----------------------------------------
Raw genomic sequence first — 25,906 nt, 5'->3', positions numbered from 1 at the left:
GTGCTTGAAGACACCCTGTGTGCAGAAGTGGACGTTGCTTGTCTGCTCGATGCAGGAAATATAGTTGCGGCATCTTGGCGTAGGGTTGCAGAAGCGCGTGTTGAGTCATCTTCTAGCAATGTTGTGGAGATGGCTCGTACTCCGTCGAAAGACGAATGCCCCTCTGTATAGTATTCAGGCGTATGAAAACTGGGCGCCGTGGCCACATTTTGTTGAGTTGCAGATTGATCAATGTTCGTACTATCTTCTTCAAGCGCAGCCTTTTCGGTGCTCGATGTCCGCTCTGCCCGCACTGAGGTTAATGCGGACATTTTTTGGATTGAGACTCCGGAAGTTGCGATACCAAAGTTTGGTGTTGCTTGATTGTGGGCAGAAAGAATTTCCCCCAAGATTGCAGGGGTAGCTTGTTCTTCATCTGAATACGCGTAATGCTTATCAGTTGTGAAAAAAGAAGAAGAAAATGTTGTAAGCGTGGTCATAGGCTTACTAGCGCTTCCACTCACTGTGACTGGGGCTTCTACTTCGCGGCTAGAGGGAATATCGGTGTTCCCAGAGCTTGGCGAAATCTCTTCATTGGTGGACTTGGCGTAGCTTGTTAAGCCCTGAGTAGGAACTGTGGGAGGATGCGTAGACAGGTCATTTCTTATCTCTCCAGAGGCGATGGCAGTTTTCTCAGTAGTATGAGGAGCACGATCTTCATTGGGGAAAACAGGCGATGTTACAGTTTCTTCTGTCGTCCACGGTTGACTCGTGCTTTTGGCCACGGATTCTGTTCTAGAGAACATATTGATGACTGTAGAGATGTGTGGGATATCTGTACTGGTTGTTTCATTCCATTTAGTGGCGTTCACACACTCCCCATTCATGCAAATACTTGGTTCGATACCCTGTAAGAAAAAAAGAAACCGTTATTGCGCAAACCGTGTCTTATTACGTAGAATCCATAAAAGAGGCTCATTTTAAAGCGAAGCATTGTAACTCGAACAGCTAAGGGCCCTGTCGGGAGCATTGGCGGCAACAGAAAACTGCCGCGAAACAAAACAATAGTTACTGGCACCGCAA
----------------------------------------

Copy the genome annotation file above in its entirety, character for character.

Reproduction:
Raw genomic sequence first — 25,906 nt, 5'->3', positions numbered from 1 at the left:
GTGCTTGAAGACACCCTGTGTGCAGAAGTGGACGTTGCTTGTCTGCTCGATGCAGGAAATATAGTTGCGGCATCTTGGCGTAGGGTTGCAGAAGCGCGTGTTGAGTCATCTTCTAGCAATGTTGTGGAGATGGCTCGTACTCCGTCGAAAGACGAATGCCCCTCTGTATAGTATTCAGGCGTATGAAAACTGGGCGCCGTGGCCACATTTTGTTGAGTTGCAGATTGATCAATGTTCGTACTATCTTCTTCAAGCGCAGCCTTTTCGGTGCTCGATGTCCGCTCTGCCCGCACTGAGGTTAATGCGGACATTTTTTGGATTGAGACTCCGGAAGTTGCGATACCAAAGTTTGGTGTTGCTTGATTGTGGGCAGAAAGAATTTCCCCCAAGATTGCAGGGGTAGCTTGTTCTTCATCTGAATACGCGTAATGCTTATCAGTTGTGAAAAAAGAAGAAGAAAATGTTGTAAGCGTGGTCATAGGCTTACTAGCGCTTCCACTCACTGTGACTGGGGCTTCTACTTCGCGGCTAGAGGGAATATCGGTGTTCCCAGAGCTTGGCGAAATCTCTTCATTGGTGGACTTGGCGTAGCTTGTTAAGCCCTGAGTAGGAACTGTGGGAGGATGCGTAGACAGGTCATTTCTTATCTCTCCAGAGGCGATGGCAGTTTTCTCAGTAGTATGAGGAGCACGATCTTCATTGGGGAAAACAGGCGATGTTACAGTTTCTTCTGTCGTCCACGGTTGACTCGTGCTTTTGGCCACGGATTCTGTTCTAGAGAACATATTGATGACTGTAGAGATGTGTGGGATATCTGTACTGGTTGTTTCATTCCATTTAGTGGCGTTCACACACTCCCCATTCATGCAAATACTTGGTTCGATACCCTGTAAGAAAAAAAGAAACCGTTATTGCGCAAACCGTGTCTTATTACGTAGAATCCATAAAAGAGGCTCATTTTAAAGCGAAGCATTGTAACTCGAACAGCTAAGGGCCCTGTCGGGAGCATTGGCGGCAACAGAAAACTGCCGCGAAACAAAACAATAGTTACTGGCACCGCAA